Bergdahl’s Defense: he intended to come back

An Army report details Sgt. Bowe Bergdahl’s claim that he only left his unit to walk to the nearest U.S. military outpost to report a claim of wrongdoing at his base.

Bergdahl’s lawyer, Eugene Fidell told Newsmax Thursday, “He had concerns about certain conditions in the unit and things that happened in the unit and he figured that the only way to get any attention to them would be to get that information to a general officer.”

He explains that Bergdahl’s defense will center around this assertion and that he was AWOL, rather than a deserter.

Newsmax explains that this distinction could mean the difference between one month of confinement or life in prison.

“SGT Bergdahl has been vilified as a coward in the absence of a shred of evidence to support that description,” Fidell wrote. “Whatever physical danger SGT Bergdahl may face when he reenters private life (and I fear he will), it would be very difficult to assemble an impartial court-martial panel.”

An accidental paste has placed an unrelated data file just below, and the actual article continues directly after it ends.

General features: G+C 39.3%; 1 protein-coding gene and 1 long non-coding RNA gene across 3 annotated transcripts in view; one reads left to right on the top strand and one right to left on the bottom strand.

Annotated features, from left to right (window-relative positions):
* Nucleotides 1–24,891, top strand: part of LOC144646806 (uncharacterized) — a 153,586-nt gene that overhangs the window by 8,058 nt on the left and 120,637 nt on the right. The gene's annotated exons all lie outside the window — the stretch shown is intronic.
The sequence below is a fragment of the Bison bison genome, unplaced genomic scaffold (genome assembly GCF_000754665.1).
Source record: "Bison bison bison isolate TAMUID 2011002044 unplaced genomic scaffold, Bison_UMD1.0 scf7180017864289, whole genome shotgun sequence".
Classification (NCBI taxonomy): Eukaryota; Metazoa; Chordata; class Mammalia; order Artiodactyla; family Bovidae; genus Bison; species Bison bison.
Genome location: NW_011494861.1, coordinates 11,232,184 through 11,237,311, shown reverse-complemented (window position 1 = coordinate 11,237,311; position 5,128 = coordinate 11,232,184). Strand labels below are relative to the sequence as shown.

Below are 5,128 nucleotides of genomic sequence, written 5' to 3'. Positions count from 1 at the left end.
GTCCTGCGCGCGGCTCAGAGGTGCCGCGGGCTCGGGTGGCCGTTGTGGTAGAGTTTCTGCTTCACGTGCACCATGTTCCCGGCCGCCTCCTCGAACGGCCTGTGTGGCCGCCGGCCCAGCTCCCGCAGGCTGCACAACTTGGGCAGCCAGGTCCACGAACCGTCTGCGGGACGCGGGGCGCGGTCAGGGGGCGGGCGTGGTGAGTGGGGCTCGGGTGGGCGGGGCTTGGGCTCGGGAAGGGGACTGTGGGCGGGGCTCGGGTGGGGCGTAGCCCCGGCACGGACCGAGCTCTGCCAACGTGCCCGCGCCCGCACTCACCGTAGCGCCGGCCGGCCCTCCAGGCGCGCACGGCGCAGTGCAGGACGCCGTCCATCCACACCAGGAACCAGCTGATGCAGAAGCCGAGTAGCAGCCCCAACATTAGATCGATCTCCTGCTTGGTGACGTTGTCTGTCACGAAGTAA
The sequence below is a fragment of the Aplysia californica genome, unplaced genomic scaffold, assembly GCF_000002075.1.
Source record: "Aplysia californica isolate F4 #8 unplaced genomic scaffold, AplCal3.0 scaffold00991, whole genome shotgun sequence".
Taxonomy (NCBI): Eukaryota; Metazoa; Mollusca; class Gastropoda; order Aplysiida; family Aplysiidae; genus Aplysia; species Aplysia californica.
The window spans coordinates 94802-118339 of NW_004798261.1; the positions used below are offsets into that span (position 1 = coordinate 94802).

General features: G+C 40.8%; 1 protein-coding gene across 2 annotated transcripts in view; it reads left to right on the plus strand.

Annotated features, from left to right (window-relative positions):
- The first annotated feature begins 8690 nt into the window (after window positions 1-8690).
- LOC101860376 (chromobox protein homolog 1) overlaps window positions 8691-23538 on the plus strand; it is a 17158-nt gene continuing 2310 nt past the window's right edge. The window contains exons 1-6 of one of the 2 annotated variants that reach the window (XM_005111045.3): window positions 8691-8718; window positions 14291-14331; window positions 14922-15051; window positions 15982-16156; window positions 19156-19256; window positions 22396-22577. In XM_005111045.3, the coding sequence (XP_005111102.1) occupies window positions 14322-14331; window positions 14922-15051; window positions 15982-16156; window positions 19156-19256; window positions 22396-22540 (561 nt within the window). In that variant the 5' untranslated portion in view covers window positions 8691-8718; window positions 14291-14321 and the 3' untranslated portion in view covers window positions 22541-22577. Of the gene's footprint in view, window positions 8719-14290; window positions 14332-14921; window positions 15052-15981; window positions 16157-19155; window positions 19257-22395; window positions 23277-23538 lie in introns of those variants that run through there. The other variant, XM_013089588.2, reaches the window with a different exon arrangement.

Fidell also argues in the memo that because the Army returned Bergdahl to regular duty once he was freed shows they condoned his actions and thus absolved him of punishment, a legal term known as “constructive condonation.”

He also claims that leaving behind his weapon to walk to the nearest base he shouldn’t be charged with avoiding “hazardous duty” because it was more dangerous to be outside the wire without a weapon than being inside the base with a rifle.

According to Newsmax, “Bergdahl’s emerging defense is part factual, part emotional. It rests on his personal credibility and his intent when he left his base. His fate now depends on military officials believing that he’s being truthful. That’s going to be a tough sell, given that his judge and jury will be made up of officers from the Army he left behind that night.”


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